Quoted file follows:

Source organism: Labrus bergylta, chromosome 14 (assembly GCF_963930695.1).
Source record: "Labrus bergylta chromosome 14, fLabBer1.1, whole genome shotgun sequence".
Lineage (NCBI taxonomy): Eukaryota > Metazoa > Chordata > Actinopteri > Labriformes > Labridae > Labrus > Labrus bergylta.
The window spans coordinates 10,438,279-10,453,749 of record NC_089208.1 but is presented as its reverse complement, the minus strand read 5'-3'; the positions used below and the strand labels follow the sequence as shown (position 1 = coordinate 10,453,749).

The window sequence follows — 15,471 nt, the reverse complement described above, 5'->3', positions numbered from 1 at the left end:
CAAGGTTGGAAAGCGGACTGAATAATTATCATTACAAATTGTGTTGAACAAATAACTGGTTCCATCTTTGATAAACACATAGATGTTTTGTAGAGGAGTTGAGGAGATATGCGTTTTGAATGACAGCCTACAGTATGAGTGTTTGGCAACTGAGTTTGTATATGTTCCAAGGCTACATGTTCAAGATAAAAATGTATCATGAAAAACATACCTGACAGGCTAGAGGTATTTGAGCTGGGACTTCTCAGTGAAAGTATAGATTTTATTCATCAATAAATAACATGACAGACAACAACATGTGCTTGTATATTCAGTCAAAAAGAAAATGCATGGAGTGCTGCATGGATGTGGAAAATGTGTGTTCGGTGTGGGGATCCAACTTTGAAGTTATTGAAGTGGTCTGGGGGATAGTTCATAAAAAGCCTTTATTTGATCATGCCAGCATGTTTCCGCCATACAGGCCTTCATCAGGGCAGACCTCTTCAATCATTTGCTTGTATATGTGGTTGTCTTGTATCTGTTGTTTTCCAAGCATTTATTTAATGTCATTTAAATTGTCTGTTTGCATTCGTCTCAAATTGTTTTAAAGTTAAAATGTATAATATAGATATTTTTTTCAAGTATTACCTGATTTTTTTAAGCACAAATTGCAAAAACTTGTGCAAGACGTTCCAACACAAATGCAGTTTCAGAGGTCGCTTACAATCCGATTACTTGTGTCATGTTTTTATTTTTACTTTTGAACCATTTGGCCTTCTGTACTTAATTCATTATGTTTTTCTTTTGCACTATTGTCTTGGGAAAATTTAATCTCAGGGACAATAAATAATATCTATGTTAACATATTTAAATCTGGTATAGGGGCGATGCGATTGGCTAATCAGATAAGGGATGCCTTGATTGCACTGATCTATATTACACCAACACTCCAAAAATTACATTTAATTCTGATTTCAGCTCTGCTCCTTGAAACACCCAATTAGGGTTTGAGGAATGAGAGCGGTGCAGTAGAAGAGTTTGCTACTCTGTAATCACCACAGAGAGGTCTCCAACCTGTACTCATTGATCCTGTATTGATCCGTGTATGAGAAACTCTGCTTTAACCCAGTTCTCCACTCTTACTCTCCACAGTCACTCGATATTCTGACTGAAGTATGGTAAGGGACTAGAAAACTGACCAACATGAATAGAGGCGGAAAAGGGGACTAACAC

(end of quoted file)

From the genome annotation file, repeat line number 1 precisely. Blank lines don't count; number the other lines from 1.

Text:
Source organism: Labrus bergylta, chromosome 14 (assembly GCF_963930695.1).